Reply All: A conversation with Pegeen Townsend

REPLY ALL | Pegeen Townsend
Vice President, Government Affairs, MedStar Health
Maryland Chamber board & legislative committee member

Could you tell us a little bit about your background? 

I’m a lifelong Marylander and grew up in Silver Spring. I went to college at James Madison University and law school at George Mason University in Virginia. I’ve worked in Annapolis my entire career since graduating from law school. I was fortunate enough to live in Annapolis to work with the Maryland General Assembly.

What inspired you to work in healthcare? 

It’s a funny question because I wasn’t inspired, I fell into it and actually. I consider myself incredibly fortunate and am really lucky to have found a career that I absolutely love. I came directly from law school to work for 90 days in a temporary position with the Maryland Department of Legislative Services. After the 90 days I was hired and stayed with that agency for nine years and was focused almost entirely in the health care arena.

What are the challenges? 

With health care there are many challenges. The high cost of health care is certainly something I’ve grappled with my entire career. Cost affordability is a primary concern. Access to health care is another real problem for many Marylanders as well as many in the United States. The number of uninsured continues to remain high and we made significant progress under the Affordable Care Act with expanding access to health insurance coverage. But there are still about seven percent of the population in Maryland that remains uninsured.

Maryland is considered one of the high malpractice states where both the frequency and the severity of the awards is becoming crippling to some institutions. I will say MedStar is a health care system with ten hospitals. One of our hospitals had a 22 million dollar verdict and that hospital wouldn’t be here today if they were not part of a broader system that could absorb that kind of award.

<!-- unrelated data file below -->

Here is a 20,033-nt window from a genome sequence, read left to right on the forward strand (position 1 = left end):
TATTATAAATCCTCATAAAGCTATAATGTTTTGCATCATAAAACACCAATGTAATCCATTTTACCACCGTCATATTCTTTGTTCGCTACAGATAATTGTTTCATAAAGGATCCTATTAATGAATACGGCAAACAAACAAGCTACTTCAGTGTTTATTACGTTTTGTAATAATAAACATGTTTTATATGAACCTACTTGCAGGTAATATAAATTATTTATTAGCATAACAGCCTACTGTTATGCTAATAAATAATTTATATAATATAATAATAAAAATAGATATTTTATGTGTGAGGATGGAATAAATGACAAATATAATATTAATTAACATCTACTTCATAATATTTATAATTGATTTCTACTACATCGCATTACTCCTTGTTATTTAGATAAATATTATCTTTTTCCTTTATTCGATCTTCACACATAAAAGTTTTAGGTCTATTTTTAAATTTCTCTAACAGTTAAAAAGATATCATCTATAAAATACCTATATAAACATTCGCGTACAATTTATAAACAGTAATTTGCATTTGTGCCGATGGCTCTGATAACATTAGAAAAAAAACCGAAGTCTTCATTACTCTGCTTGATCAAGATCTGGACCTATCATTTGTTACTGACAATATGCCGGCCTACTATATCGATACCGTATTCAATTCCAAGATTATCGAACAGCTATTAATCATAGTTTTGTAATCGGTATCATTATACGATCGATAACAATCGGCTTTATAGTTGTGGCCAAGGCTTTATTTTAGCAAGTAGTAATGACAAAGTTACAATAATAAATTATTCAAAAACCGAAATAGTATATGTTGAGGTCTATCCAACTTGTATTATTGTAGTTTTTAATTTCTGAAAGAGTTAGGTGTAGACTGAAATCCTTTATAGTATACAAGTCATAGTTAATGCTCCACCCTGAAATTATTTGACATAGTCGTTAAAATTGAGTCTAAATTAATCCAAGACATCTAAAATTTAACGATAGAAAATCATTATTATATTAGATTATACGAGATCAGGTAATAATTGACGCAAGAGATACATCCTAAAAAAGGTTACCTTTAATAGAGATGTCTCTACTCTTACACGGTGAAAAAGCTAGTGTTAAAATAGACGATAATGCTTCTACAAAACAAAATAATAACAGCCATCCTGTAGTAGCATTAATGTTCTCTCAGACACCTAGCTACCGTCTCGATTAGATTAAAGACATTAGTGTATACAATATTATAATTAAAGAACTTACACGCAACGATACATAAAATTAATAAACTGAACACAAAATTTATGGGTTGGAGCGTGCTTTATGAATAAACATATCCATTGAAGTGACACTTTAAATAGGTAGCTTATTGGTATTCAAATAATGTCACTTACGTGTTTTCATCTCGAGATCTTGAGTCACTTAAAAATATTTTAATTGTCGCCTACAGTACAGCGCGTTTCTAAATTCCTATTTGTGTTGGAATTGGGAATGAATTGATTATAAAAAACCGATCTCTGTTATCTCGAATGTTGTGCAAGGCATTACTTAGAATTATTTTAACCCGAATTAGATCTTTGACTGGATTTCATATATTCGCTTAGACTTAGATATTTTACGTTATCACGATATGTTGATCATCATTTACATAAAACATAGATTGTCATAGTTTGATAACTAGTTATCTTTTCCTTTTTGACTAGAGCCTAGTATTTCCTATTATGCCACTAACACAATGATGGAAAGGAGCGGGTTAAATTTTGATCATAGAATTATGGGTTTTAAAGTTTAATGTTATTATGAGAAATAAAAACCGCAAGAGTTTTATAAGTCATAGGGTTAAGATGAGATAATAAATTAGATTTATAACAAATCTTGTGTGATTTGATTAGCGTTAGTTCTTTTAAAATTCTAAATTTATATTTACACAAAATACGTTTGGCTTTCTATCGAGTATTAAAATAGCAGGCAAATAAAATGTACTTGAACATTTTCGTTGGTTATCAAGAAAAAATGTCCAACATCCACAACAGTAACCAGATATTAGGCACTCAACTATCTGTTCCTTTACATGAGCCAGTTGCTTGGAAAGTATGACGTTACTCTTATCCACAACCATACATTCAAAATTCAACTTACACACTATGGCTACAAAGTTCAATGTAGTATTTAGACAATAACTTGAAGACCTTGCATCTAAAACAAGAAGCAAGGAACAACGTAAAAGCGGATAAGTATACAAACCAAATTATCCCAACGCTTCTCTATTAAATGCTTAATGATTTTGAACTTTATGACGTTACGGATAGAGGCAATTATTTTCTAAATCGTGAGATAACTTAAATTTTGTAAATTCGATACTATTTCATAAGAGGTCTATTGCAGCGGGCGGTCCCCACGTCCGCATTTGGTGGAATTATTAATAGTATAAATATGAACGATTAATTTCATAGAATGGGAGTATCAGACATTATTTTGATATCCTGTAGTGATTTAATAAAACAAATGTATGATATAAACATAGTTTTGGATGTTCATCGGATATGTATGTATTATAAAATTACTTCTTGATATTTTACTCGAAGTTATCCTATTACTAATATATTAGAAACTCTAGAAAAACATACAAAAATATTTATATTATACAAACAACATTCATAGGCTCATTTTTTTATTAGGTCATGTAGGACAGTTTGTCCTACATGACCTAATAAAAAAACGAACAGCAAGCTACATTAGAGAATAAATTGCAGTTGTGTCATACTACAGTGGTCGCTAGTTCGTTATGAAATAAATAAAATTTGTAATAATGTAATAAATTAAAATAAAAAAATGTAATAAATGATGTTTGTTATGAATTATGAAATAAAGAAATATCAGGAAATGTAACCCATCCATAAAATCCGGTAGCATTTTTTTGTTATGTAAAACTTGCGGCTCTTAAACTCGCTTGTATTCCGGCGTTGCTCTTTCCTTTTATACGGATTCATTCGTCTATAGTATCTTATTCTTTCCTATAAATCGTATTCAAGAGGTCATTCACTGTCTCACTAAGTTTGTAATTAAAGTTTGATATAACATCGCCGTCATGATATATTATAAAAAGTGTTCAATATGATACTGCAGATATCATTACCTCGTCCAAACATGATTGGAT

What first got you involved with the Maryland Chamber? 

After I left the Maryland Department of Legislative Services I transitioned over to the Maryland Hospital Association where I worked for 15 years. They were and continue to be a member of the Maryland Chamber and as such I was appointed to be on the legislative committee. I was given the opportunity to chair the legislative committee and that gave me a seat on the board of directors. So I’ve been very involved at many levels with the chamber over the course of my tenure here.

What has continued to inspire and motivate you throughout your career? 

Some of its supply side projects. I sometimes get to do things that are a little off beat from my regular job. For example following the disturbances after the loss of Freddie Gray a number of the Baltimore City hospitals came together. I was the point person for MedStar and we asked our regulators if we could get $10 million in our hospital rates to establish a jobs program. The one thing that people said would make a difference is jobs for folks living in high unemployment and high poverty areas. That was going to be the path to make a difference and we did get approval and we had to match it. So we had a $20 million pot of money and we’ve trained a number of people into specific job categories.

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